Only when the German government meets the EU Commission's concerns under state aid law can the Federal Network Agency (§ 88e/f EEG), which is responsible for designing the concrete tender designs for the hydrogen hybrid and sprinter power plants, take action. In doing so, however, the remuneration models must not collide with the deliberations on reforming the electricity market that are underway both at national level - supported by the PKNS set up by the BMWK - and at European level.
How project developers can prepare now for the EEG tenders for hydrogen power plants
According to industry estimates, the EEG tenders for hydrogen power plants will be delayed into the new year. Nevertheless, project planners should already be dealing with the issue and developing concrete concepts in order to be prepared when the tenders start. cruh21 supports them in holistic project development.
We advise on questions regarding the legal framework and bring you together with the right partners from our networks. We develop and optimise "business cases" and evaluate the technology and infrastructure concept and support and accompany you in preparing the bidding process.
If you have any questions, please feel free to contact us here or via our website.
 „H2-“ oder „wasserstoff-ready“ meint, dass eine Komponente oder ein technisches System für die zukünftige Verwendung von Wasserstoff geeignet ist, vgl. TÜV Süd, „H2-Readiness Zertifizierung für Werkstoffe, Komponenten und Kraftwerke“ 2023, unter: https://www.tuvsud.com/de-de/branchen/energie/erneuerbare-energien/brennstoffzellen-wasserstoffzellen/h2-ready.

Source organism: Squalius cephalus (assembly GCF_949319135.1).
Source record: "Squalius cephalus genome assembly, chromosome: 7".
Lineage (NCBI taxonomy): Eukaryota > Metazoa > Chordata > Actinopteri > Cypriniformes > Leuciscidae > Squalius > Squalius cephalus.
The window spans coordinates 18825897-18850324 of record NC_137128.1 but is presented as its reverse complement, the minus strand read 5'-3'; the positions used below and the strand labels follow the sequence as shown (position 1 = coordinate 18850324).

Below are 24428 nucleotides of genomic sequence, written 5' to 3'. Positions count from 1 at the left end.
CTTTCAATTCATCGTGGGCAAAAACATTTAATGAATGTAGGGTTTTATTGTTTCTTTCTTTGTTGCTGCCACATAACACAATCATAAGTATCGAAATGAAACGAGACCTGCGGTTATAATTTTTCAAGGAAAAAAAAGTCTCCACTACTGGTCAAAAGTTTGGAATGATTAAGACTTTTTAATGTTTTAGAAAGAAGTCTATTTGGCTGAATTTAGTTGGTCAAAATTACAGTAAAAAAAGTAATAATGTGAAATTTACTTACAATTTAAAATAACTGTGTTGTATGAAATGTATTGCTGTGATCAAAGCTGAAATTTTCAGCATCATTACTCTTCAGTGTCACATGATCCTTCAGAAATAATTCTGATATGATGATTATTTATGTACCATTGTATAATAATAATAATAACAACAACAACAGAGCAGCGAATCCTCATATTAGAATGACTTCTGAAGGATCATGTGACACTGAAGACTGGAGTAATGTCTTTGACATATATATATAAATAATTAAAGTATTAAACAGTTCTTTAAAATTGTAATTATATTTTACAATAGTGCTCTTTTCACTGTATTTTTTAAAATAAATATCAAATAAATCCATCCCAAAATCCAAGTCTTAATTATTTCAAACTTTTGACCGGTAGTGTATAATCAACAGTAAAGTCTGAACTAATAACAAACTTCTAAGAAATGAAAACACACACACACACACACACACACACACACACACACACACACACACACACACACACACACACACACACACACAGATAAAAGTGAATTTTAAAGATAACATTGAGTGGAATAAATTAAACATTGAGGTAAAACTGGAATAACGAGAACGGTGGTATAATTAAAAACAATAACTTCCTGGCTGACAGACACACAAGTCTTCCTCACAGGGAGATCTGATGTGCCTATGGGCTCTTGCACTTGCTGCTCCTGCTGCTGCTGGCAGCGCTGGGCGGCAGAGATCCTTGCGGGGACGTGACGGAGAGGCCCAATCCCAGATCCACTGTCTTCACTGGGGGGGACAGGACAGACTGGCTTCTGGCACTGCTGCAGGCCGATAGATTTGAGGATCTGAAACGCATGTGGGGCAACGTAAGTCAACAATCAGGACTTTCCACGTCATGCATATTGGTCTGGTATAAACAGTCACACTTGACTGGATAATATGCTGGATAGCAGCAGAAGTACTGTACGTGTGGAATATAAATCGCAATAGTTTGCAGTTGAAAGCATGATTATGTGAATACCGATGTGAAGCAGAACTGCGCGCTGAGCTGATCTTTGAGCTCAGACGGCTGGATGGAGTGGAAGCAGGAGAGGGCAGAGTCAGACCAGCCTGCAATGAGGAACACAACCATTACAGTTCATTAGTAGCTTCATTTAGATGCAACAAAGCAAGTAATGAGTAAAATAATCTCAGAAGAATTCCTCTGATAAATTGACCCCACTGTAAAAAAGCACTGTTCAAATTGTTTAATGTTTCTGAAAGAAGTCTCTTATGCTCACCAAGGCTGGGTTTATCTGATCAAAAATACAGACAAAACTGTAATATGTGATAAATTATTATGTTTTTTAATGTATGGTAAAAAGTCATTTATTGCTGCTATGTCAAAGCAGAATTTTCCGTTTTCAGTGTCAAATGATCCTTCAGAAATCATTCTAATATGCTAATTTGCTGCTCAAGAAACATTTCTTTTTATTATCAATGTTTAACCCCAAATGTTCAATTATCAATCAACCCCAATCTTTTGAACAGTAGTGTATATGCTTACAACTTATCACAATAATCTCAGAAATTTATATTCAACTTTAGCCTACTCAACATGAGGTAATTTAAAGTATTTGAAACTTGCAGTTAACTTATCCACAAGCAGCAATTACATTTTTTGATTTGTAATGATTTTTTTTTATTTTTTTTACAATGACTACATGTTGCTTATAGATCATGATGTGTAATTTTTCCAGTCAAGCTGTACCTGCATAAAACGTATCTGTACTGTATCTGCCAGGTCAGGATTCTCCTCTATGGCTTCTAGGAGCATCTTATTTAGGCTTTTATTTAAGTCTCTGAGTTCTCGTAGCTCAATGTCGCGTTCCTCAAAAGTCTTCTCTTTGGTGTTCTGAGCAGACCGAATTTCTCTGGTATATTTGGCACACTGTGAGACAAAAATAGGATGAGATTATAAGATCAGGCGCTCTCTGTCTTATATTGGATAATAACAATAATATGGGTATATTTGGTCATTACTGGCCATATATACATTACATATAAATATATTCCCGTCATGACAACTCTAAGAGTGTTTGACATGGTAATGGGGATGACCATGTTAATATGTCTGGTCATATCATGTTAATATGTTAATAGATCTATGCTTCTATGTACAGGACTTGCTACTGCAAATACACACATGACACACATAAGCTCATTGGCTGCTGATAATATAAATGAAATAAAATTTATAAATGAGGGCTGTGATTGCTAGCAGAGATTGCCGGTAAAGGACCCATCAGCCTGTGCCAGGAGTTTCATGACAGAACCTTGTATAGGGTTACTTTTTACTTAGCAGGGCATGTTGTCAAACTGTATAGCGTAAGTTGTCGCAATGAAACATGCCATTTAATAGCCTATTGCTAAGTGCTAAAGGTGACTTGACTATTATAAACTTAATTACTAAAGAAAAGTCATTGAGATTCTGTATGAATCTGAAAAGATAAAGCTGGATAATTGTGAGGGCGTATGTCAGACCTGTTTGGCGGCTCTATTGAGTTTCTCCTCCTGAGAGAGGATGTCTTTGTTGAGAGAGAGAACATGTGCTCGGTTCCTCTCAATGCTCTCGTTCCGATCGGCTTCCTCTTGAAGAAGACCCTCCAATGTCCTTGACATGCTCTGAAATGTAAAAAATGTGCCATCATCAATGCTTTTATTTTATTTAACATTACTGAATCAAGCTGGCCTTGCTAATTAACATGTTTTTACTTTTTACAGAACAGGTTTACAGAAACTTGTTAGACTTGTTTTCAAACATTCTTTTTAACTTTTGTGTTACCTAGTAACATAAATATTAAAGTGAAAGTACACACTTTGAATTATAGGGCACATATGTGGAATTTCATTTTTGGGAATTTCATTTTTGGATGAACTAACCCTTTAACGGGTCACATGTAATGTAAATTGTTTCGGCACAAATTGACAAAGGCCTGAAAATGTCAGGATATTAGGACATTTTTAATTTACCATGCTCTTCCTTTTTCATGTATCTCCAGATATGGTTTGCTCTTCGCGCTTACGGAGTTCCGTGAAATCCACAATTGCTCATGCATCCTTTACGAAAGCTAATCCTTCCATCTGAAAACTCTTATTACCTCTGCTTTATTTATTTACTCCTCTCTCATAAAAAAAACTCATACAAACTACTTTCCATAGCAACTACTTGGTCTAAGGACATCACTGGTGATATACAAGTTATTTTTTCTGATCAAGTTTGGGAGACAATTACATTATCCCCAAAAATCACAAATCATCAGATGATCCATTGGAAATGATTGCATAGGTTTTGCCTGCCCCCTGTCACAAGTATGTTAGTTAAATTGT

Darunter fallen nach den Plänen der Bundesregierung sogenannte EE-Wasserstoff-Hybrid-Kraftwerke, wobei Wasserstoff in einer Anlagenkombination erzeugt, zwischengespeichert und wieder rückverstromt werden kann, als auch sogenannte Wasserstoff-Sprinterkraftwerke, die Wasserstoff oder Ammoniak rückverstromen. Siehe dazu den Abschnitt „Wasserstoff-Hybrid und Wasserstoff-Sprinterkraftwerke“. Für die Rückverstromung können beispielsweise Gas- und Dampftrubinen sowie Brennstoffzellen in Frage kommen. Das Gesetz definiert die Rückverstromungstechnologie nicht.
 Siehe den Bericht „Handlungsempfehlungen der Bundesregierung zur Gewährleistung der Versorgungssicherheit mit Elektrizität“, 03.02.2023, S. 5ff. und S. 7, unter: https://dserver.bundestag.de/btd/20/055/2005555.pdf.